Limiting nuclear weapons: Diplomacy and dialogue

As diplomats seek a negotiated solution to Iran’s nuclear program, another crucial dialogue has escaped notice. The need remains for further dialogue in the U.S. to limit the stockpiling of nuclear weapons at home. Twenty years after the Cold War, the United States maintains a nuclear arsenal that far exceeds any strategic requirement.

The U.S. still has 8,000 nuclear weapons while only 300 warheads would annihilate our entire population. With changing global realities, it’s time the United States eliminated the nuclear stockpiles that cost billions, do nothing to address 21st Century security challenges, and instead only pose a great security risk to U.S. citizens.

Nuclear weapons cause more damage than can be imagined and kill indiscriminately. A twenty megaton bomb vaporizes all living things within a two mile radius with temperatures higher than the surface of the sun; the explosive force in a four mile radius flattens everything in sight including underground structures, and causes spontaneous fires from flammable materials for a 16 mile radius.  There is no “acceptable” level of nuclear weapons that is consistent with the ultimate survival of civilization.

Under agreements such as the Non-Proliferation Treaty of 1968 and the Comprehensive Nuclear-Test-Ban Treaty of 1996, many countries have agreed to limit the testing and detonation of nuclear weapons with the goal of achieving total nuclear disarmament. The UN provides a necessary forum for multilateral diplomacy and cooperation - but progress isn’t being made fast enough.

The need for diplomacy and dialogue is evident at all levels of those involved with nuclear weapons, even within our armed forces. In Eric Schlosser’s latest book, Command and Control: Nuclear Weapons, the Damascus Accident, and the Illusion of Safety, the dangers of the nuclear age are examined by highlighting mistakes and misinterpretations that nearly caused nuclear detonation during the cold war. On at least five occasions since 1979, Washington or Moscow prepared to launch a nuclear war in the mistaken belief that they were themselves under attack.

Nuclear detonation affects those most vulnerable around the world. Up to two billion people are at risk of starvation if even a limited nuclear conflict were to occur between India and Pakistan, according to a recently released report from Physicians for Social Responsibility and International Physicians for the Prevention of Nuclear War. The drop in temperature and precipitation would result in a 10-20 percent crop loss in rice, soy and corn in many areas. This would also affect the United States. There were serious corn crop losses due to drought from climate change in 2012. Now imagine if the crops are further reduced by a nuclear conflict.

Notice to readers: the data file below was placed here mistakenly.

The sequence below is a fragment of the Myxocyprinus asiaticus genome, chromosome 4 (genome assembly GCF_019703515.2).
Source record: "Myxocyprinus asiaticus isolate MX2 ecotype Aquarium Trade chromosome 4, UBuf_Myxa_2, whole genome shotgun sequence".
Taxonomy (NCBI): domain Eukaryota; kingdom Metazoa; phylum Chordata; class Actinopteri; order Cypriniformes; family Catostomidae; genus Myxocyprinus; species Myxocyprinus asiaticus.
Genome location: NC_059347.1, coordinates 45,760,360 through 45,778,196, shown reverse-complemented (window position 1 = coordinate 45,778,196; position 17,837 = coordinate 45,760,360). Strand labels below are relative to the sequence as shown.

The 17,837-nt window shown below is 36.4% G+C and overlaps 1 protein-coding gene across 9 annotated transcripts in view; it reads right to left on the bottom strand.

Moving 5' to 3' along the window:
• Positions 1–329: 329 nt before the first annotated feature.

Nuclear weapons pose a threat to the entire world. Addressing this threat will require leadership from the United States – leadership by example. A good start would be eliminating the excess and dangerous stockpiles of Cold War nuclear weapons. The U.S. has the strongest military in the world, so why would we want to waste money on new delivery systems and weapons we don’t want to use?

The conversation about reducing the U.S. nuclear stockpile must happen now. This is an urgent threat, a threat that cannot be ignored while we attempt to eliminate other proliferation risks. As former Secretary of State George P. Shultz, former Secretary of Defense William J. Perry, former Secretary of State Henry A. Kissinger and former Sen. Sam Nunn (D-Ga.) recently wrote “The continuing risk posed by nuclear weapons remains an overarching strategic problem, but the pace of work doesn't now match the urgency of the threat.”

“Our age has stolen fire from the gods. Can we confine this awesome power to peaceful purposes before it consumes us?” the distinguished statesmen asked. It appears we cannot, as India and Pakistan continue to build new nuclear weapons.

As long as there are arsenals of nuclear weapons, we are living on borrowed time. We owe it to ourselves and future generations to eliminate from the world weapons that destroy not only those we consider the enemy, but also ourselves. 

Thomasson, M.D. is executive director of Physicians for Social Responsibility.

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